The building had had damp issues for a long time, so there were areas of the plasterwork that needed to come off and be replastered.

“To do that, we used a plaster that used lightweight aggregate, and which generates improvements in the thermal performance of the wall. These are perhaps marginal gains, but taking that decision meant we were making improvements to thermal performance wherever we could, without particularly affecting the character of the listed building. You wouldn’t know that it’s a different plaster or that it’s doing a different job – it looks much the same as everywhere else.”


Perhaps surprisingly for an older building, Valley Heritage’s commissioned M&E consultant said that air-source heat pumps (ASHPs) were an option for the building’s heating needs. “We were slightly twitchy about that, although problems with ASHPs often come down to the way they are sized for the building. The M&E consultant ran the calculations and we were confident with their conclusion,” Anderson says.

“We fitted a Daikin system that has the ASHPs situated outside the building, while internally there is a fridge-freezer-sized unit containing the hot water cylinder, the pumps and the controls. The controls are relatively sophisticated and Daikin had to work with us to resolve some minor teething issues because it’s quite a new system and it seems to be quite sensitive in the way that it is installed. But we have had tenants in since November, and even in temperatures of -8 or -9°C they have been warm and cosy.

“Our anecdotal picture at the moment is that ASHPs are costing a bit more to run than a gas-fired system, but a lot less than an entirely electric system, and I think it will prove to be cheaper still once the energy market has become more balanced.

“We have fitted slightly oversized radiators because we have fan-assist on them to push the convection around the room. These can also be set to operate without heat, so you can use them as a way to circulate air. Sash windows work best when you open the upper and the lower leaf, so you get a kind of air circulation created around the window itself. Because these radiators typically sit under a window, if you then add the fan-assist facility, the cooling effect can be quite marked.”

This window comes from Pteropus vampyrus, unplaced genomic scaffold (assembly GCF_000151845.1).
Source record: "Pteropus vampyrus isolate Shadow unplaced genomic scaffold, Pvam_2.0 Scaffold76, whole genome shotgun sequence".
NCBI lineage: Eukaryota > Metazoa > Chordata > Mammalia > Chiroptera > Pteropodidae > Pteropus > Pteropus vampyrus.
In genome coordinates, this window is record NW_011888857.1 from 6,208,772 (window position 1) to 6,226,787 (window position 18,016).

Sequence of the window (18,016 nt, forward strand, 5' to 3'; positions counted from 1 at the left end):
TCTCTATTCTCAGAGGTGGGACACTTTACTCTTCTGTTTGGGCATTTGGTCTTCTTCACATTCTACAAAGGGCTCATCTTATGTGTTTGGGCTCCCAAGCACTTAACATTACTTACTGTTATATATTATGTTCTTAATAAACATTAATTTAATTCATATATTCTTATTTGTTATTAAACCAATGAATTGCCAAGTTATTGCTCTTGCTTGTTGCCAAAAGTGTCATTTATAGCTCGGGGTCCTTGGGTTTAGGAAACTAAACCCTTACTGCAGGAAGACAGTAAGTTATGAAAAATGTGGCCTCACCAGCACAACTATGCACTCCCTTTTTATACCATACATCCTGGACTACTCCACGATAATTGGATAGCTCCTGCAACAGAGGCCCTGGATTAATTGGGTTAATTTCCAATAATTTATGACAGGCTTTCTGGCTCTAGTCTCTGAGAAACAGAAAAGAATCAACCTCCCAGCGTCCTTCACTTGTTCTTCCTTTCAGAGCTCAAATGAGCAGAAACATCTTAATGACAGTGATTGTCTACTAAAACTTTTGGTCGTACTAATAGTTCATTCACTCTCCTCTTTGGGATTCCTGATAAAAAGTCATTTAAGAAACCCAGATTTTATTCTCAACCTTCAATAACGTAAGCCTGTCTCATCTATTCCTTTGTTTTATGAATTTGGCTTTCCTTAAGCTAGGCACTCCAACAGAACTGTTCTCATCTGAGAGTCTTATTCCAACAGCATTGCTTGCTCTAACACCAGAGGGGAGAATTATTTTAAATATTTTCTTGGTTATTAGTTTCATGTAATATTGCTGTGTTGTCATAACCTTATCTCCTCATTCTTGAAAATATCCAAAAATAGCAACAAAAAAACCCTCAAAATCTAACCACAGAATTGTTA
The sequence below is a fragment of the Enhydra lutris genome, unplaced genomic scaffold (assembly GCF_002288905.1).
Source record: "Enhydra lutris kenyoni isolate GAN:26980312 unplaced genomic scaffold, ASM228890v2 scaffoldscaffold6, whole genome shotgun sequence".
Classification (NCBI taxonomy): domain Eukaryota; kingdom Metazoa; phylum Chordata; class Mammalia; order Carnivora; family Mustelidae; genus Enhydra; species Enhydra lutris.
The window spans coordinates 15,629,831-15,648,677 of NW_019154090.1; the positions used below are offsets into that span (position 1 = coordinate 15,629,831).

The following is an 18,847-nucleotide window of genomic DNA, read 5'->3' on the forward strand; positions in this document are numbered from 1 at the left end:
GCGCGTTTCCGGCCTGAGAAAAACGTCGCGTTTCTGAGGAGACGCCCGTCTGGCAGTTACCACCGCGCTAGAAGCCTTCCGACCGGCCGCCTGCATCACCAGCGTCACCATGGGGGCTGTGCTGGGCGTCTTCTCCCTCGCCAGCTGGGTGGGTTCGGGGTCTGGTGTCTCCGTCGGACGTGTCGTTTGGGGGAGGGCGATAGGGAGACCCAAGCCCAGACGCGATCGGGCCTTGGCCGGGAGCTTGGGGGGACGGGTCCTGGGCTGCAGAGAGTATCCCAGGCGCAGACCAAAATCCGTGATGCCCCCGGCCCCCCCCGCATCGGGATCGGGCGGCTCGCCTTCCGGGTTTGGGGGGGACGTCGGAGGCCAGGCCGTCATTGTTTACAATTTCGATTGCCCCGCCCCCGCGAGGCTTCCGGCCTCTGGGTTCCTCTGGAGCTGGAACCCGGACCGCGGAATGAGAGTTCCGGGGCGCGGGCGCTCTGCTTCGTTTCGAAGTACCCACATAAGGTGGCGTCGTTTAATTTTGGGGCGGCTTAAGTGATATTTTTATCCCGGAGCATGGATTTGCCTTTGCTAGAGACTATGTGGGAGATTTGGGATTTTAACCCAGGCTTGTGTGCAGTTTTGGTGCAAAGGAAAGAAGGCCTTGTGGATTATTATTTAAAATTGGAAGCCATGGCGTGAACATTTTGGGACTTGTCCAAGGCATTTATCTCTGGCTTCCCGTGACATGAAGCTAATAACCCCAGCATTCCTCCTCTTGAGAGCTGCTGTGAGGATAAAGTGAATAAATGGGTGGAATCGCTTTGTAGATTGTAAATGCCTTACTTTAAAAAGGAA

Ventilation considerations can take on extra significance when ASHPs are used, but Anderson notes that hasn’t proven to be the case here. “You lose energy through ventilation so, ideally, you can make things more efficient by having a heat recovery system in the mix.

“However, being a listed building in a very visible location, the sort of heat recovery systems that run through the wall were a non-starter and, because the rooms on the upper floor are built into the roof space, we didn’t have the space in the loft to use a more whole-house heat recovery system. But because the ASHPs have been correctly sized, we’re not finding that ventilation is generating any issues for us.”


Finally, historic buildings can throw up unexpected treasure troves – in this old bank’s case, that was literally true (albeit the trove was empty).

“When we took ownership of the building, internally it didn’t have much in the way of historic features, but in the cellar there is still the old bank strongroom with its steel plate door, tiled interior and slate shelves on cast iron brackets,” notes Anderson.

“We are refurbishing the shelves for a project that we have in mind, which is to create a library of useful things that Bacup residents can come and borrow that they might only need occasionally: power tools, for example. We quite like the drama of going into the strongroom of a bank to borrow this stuff – we think it could be quite fun!”

For more on the AHF’s work, visit ahfund.org.uk